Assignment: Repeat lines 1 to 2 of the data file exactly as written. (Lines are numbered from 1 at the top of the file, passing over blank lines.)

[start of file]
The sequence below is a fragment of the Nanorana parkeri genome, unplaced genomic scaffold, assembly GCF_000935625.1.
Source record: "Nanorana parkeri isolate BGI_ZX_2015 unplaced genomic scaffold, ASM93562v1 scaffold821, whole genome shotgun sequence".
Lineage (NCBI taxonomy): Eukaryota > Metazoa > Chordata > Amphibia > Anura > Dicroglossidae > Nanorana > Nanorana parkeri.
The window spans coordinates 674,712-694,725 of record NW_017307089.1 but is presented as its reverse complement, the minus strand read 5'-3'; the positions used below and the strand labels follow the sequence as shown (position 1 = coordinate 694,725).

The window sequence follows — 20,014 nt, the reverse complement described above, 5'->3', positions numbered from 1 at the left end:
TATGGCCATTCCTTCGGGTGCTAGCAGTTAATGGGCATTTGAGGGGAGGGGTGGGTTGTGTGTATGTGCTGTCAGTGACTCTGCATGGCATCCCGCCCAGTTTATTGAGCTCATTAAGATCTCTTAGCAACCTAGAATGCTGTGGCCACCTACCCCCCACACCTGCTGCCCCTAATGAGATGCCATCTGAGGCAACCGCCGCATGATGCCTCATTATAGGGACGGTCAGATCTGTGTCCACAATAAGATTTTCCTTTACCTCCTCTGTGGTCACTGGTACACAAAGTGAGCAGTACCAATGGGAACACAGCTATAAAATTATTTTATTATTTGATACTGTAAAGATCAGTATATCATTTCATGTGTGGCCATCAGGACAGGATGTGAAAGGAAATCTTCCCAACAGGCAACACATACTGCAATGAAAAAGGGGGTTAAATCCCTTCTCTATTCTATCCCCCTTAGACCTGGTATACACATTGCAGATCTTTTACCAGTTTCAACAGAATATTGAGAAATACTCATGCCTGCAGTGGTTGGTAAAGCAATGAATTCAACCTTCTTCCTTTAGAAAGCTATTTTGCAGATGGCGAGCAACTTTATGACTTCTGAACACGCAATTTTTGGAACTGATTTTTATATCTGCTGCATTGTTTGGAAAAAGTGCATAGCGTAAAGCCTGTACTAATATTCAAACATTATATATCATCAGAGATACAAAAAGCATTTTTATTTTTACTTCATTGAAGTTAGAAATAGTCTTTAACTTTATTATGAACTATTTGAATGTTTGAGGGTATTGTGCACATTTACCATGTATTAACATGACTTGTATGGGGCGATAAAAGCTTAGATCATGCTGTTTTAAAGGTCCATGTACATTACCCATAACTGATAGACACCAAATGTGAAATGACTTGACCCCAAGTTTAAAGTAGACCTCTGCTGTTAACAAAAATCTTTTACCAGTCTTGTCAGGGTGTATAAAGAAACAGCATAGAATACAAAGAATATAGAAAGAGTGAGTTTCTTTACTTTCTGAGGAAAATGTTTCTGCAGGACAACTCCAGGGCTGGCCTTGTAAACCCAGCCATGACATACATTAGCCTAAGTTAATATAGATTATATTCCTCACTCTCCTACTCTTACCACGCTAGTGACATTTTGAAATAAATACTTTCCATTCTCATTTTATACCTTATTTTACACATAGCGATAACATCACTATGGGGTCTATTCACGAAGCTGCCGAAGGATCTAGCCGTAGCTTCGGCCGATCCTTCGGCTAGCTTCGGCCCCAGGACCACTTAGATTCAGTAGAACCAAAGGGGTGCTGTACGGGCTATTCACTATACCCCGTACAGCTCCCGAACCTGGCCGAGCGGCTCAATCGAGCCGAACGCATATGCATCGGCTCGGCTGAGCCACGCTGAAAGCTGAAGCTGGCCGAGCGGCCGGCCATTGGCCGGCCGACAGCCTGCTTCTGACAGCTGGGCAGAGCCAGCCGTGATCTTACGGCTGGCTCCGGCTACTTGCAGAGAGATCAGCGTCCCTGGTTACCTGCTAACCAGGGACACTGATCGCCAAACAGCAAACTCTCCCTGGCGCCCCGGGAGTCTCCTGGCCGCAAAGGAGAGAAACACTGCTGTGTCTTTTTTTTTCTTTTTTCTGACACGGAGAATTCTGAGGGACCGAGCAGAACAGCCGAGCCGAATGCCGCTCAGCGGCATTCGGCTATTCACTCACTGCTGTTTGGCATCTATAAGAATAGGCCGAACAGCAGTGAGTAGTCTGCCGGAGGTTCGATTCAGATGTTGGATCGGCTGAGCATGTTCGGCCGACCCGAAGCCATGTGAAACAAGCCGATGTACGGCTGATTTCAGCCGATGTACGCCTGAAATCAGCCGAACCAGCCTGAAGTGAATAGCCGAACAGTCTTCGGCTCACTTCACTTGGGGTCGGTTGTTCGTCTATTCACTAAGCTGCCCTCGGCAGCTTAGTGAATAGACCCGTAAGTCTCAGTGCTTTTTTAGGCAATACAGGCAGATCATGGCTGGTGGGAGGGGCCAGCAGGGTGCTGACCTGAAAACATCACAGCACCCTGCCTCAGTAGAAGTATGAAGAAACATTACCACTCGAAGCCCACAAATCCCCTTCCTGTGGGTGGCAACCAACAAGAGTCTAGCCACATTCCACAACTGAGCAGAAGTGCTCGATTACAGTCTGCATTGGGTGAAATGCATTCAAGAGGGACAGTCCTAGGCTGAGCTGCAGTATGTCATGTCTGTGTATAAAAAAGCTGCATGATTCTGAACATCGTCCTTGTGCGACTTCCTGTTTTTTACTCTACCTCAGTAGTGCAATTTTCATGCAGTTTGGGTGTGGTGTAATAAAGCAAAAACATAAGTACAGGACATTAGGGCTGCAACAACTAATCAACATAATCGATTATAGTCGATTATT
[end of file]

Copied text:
The sequence below is a fragment of the Nanorana parkeri genome, unplaced genomic scaffold, assembly GCF_000935625.1.
Source record: "Nanorana parkeri isolate BGI_ZX_2015 unplaced genomic scaffold, ASM93562v1 scaffold821, whole genome shotgun sequence".